Gold Diggers and Trophy Wives
K.T. thinks all women should be gold diggers.


"My name is K.T. and I'm a self-proclaimed gold digger. Money plays an enormous part of my attraction to a gentleman. I've always dated millionaires or billionaires ever since I was a teenager. I was raised in an affluent family. That's how I feel comfortable. If a man only made $700,000 a year, I would not date him. I love jewelry. I love the finer things of life. Bring it on, bring it on." She runs through the list of gifts she's received from suitors, including a diamond bracelet, Cartier watch, Mikimoto pearls and a canary diamond.

 

Wanting a man with money can be hard work, she explains. "As a gold digger, they expect women to look a particular way. So if I don't maintain a size 3, half of them would just drop me. I'm a firm believer in plastic surgery. I'm a 38 FF. I think it's twofold why I get plastic surgery. Number one is to attract the right man. And number two, in my industry as a model, you've got to be beautiful. It's extremely painful ... It's a tremendous amount of pain and dedication. It's hard work being a gold digger but I think every woman should be a gold digger to enjoy life."

 

K.T. seeks Dr. Phil's counsel: "I want to find happiness, however my husband must be a millionaire. Can you please help me find my husband?"

Dr. Phil asks K.T., "Your strategy has been plastic surgery."

"Part of the strategy. It helps."

"How so?"

"Because men are visual creatures. They're attracted to pretty women. So the prettier they are, it helps in attracting wealthier men."

"Do you think you can get too much surgery?"

"Yes, you can go overboard, absolutely."

"And where is that line?"

"It depends on the individual."

"Are you at that line, are you past that line, have you got things you would do to freshen yourself up in the next year or two?"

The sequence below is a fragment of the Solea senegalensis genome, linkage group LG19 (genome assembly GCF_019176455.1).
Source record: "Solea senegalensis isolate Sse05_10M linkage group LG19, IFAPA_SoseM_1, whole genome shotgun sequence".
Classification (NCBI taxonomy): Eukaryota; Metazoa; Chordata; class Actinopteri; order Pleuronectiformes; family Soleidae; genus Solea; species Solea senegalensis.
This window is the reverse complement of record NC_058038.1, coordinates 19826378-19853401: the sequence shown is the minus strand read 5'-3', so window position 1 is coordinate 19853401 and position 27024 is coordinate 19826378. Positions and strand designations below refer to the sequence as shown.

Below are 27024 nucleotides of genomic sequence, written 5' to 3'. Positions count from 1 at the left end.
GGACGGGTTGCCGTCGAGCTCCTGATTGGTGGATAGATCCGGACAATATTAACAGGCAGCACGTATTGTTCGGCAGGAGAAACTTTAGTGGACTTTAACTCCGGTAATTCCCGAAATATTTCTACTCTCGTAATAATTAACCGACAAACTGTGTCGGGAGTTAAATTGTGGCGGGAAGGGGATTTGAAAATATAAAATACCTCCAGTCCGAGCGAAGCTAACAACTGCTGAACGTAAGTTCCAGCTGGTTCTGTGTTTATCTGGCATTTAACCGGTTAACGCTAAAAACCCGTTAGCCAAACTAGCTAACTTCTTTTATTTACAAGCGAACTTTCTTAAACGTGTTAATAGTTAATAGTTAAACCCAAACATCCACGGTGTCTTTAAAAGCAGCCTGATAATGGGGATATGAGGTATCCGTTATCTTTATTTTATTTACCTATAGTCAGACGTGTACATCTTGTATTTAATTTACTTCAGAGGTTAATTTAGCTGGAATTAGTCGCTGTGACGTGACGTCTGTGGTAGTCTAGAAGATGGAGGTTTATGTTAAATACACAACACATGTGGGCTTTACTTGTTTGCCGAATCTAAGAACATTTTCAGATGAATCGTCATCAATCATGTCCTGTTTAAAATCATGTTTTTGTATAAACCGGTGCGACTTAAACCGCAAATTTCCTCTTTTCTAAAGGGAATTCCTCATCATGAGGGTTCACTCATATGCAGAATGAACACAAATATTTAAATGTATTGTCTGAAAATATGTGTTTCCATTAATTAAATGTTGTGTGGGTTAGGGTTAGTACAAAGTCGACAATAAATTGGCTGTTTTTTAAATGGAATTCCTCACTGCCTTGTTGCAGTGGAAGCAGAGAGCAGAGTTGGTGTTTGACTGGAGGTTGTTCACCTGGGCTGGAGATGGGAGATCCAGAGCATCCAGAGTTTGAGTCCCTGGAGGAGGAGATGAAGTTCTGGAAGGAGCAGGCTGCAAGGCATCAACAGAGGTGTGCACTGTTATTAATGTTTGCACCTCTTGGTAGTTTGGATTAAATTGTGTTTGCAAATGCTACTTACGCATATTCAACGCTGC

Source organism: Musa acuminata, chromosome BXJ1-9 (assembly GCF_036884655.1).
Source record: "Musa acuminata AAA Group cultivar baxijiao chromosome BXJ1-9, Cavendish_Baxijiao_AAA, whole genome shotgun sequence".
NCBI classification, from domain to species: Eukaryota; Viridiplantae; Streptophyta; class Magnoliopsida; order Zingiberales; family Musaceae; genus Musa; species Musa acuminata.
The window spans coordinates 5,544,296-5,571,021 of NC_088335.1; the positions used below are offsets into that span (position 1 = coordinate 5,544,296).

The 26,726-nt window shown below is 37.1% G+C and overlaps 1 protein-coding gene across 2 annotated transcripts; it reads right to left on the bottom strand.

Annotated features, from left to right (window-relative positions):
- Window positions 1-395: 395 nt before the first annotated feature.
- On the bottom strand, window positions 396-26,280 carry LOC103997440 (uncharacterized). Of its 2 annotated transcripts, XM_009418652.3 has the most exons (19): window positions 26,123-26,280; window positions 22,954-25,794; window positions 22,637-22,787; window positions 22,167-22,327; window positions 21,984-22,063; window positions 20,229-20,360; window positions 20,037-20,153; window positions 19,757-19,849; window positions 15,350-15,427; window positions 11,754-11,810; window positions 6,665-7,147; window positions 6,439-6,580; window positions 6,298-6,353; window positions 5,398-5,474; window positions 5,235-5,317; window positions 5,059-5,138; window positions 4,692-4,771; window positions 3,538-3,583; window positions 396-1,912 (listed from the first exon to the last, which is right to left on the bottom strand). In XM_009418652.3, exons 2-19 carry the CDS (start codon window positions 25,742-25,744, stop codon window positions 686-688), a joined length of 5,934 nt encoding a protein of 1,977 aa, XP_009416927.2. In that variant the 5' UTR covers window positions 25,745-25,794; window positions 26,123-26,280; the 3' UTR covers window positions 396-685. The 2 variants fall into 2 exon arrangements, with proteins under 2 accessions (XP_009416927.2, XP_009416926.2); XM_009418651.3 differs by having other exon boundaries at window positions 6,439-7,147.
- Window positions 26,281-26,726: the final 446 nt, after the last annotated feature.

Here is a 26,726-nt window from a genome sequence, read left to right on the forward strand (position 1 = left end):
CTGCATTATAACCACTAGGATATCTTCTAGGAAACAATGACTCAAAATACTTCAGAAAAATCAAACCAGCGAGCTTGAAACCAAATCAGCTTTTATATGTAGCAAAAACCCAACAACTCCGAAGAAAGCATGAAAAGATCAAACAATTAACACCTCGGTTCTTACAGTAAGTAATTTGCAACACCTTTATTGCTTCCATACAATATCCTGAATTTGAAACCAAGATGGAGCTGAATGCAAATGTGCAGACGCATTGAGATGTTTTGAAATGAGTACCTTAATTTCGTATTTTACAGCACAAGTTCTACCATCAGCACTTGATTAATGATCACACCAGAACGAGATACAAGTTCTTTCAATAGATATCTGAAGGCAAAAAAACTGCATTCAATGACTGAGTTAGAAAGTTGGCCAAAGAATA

"No, I'm content."

"Is this working for you?"

 

"Yes, I'm very lucky. I joined the Millionaires Club through Patti, and through her I've met incredible men. And I've been very blessed that way."

 

"Do you want to be married?"

 

"Absolutely."

 

"You said the ring has to be a certain size.

 

"Absolutely ... a minimum of four carats."

 

"It's a piece of rock! I know girls like diamonds. I know, I get that. But you're saying you've thrown back!"

 

"Sure, I've thrown back three-carat diamonds, absolutely."

 

"Why?"

 

"Because the gentleman that proposed to me that gave me a three- carat diamond happened to be worth $500 million. If he's giving me a three-carat diamond, he's saying, 'Look K.T., I don't care about you enough. I'm going to give you a piece of junk to sit around the house and maybe I'll come love you once in a while.' A ring represents somebody who loves you for eternity."

Dr. Phil introduces Patti Stanger, the founder and CEO of the Millionaire's Club, an upscale matchmaking service where millionaires pay anywhere from $10,000 to $150,000 to meet beautiful, single women. "It goes from the low-end millionaires up to the billionaires that you see in the news and hear about daily," Patti says about her clientele. "They get married and they get into relationships fairly quickly. They're marriage-minded men. They want to be married."


As for the women, she says, "We have about 25,000 women on file and we continue to get new ones every single day. Women just log on, fill out an application, send in professional photos and then we screen them."

 

K.T. has been signed up for a year and a half and appreciates having the men screened by Patti before she goes out with them.

 

Patti offers her advice to the gold-digging women on the show. "Their approach is wrong. Less is more. You don't ask a guy how much money he has. You don't tell him what you want. You let him lead. And when you don't ask for anything, that's when he gives it to you. That's what we're trying to teach," she explains.